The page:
_{ τ }obtained from the GR experiments and other independent measurements the value of J is found to lie between, 27.7 ≤ J ≤ 35.6 MeV corresponding to K

_{ τ }= −550 ± 100 MeV, as shown in Fig. 6.1 [7].

_{ ∞ }and K

_{ τ }. The “experimental” values thus obtained from the ISGMR for K

_{ ∞ }and K

_{ τ }taken together can provide a means of selecting the most appropriate of the interactions used in nuclear structure and EOS calculations. Figure 6.2 shows K

_{ ∞ }values plotted against different K

_{ τ }values used in different interactions. The constraints put by K

_{ τ }values obtained from the ISGMR in the Sn and Cd isotopes and the currently adopted value of K

_{ ∞ }= 240 ± 20 MeV [7, 13], leaves only a small number of the commonly used interactions as “acceptable”.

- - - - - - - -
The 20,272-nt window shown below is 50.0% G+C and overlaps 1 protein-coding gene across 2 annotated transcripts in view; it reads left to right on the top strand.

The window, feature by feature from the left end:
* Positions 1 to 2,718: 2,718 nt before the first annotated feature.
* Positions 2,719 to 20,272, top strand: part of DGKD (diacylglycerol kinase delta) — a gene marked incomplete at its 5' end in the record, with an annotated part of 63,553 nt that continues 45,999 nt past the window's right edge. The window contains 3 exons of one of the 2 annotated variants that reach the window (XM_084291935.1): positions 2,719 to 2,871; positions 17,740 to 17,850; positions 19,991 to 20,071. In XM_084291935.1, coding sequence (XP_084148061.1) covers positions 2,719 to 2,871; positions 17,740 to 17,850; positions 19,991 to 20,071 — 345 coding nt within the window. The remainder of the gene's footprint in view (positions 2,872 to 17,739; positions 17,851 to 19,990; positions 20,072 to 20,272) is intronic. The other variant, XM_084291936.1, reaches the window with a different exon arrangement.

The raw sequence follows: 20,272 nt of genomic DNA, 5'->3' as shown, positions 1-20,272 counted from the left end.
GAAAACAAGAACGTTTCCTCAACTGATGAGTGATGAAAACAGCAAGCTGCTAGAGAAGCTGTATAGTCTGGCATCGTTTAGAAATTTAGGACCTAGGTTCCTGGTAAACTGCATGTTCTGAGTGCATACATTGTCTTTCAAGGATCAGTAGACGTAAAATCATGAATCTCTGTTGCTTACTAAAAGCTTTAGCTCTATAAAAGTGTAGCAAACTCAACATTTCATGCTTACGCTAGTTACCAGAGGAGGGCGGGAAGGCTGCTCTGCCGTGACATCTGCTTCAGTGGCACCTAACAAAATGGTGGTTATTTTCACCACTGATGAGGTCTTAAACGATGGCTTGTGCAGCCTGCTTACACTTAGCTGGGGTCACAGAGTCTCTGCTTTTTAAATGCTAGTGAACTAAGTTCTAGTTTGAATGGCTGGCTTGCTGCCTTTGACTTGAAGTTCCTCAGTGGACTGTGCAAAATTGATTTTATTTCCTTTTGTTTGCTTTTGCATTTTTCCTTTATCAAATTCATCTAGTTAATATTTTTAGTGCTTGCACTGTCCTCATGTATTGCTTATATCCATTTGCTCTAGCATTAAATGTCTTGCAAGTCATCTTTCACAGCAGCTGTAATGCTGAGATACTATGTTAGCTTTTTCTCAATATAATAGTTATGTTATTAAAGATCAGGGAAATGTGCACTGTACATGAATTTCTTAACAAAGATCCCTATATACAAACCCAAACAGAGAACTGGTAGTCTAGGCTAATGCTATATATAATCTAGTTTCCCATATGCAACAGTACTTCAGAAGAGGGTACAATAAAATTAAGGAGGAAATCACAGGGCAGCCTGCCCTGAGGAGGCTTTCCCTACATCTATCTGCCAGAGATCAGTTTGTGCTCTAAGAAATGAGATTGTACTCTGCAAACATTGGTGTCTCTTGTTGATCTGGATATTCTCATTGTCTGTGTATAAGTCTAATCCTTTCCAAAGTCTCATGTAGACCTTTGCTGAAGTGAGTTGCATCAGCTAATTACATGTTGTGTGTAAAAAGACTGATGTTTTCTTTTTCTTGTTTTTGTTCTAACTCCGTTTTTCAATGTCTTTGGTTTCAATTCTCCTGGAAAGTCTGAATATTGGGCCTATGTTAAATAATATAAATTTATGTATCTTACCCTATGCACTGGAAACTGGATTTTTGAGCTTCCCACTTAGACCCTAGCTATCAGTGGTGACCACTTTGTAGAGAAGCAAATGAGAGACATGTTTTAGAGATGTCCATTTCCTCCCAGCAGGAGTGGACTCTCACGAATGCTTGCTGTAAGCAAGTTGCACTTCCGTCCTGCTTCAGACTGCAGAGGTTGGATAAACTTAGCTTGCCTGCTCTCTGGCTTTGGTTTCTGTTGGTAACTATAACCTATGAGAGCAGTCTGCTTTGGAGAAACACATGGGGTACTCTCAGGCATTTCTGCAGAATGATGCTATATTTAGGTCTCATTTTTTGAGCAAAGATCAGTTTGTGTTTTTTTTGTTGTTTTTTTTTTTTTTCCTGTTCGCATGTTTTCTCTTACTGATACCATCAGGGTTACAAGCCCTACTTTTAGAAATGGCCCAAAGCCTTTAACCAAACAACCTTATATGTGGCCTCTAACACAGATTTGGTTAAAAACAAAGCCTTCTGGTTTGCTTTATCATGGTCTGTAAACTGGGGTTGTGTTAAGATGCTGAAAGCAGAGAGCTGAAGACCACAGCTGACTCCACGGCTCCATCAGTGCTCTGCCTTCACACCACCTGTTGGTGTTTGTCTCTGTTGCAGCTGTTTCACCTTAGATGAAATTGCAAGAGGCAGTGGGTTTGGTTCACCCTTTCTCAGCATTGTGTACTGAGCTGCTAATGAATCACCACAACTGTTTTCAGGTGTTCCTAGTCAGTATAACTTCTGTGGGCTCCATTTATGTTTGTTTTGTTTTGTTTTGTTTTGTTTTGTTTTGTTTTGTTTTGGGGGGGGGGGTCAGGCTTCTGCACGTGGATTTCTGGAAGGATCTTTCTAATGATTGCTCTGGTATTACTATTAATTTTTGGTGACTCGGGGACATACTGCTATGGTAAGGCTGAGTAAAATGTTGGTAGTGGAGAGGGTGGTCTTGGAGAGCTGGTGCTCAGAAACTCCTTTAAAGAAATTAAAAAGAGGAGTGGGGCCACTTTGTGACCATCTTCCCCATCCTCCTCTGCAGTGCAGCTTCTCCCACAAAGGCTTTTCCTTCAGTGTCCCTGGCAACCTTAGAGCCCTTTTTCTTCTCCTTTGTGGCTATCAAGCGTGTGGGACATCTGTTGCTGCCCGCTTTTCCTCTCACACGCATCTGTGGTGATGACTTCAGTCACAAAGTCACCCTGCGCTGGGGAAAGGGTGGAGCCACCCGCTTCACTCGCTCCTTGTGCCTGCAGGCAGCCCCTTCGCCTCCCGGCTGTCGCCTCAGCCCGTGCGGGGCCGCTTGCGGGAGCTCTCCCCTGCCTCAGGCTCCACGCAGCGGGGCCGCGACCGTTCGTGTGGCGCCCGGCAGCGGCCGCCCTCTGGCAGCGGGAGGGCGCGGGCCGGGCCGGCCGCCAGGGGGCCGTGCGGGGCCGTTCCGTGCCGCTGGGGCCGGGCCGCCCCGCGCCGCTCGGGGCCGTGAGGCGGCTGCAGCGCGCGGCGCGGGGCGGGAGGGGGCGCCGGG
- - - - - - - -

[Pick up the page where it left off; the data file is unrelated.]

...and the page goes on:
To facilitate future GR studies in radioactive isotopes, the feasibility of deuteron inelastic scattering for such studies was tested as a third and the last part of this thesis work. The ISGMR and ISGQR strength distributions in ^{116}Sn and ^{208}Pb were extracted using a high energy (100 MeV/u) deuteron beam. For the first time, the MDA technique was successfully employed to delineate different multipole contributions reliably. Various features of these strength distributions are compared with the previous measurements; they agree within experimental errors. This established the feasibility of using deuteron probe to study GRs in the radioactive nuclei using inverse kinematics [119]. With the new radioactive beam facilities becoming available world wide and the improved detector systems for such measurements, GR studies would be possible in the radioactive nuclei. With these measurements in nuclei far from stability line, one hopes to answer the question of “softness” in some detail and also explore the density dependence of the symmetry energy in the nuclear matter EOS.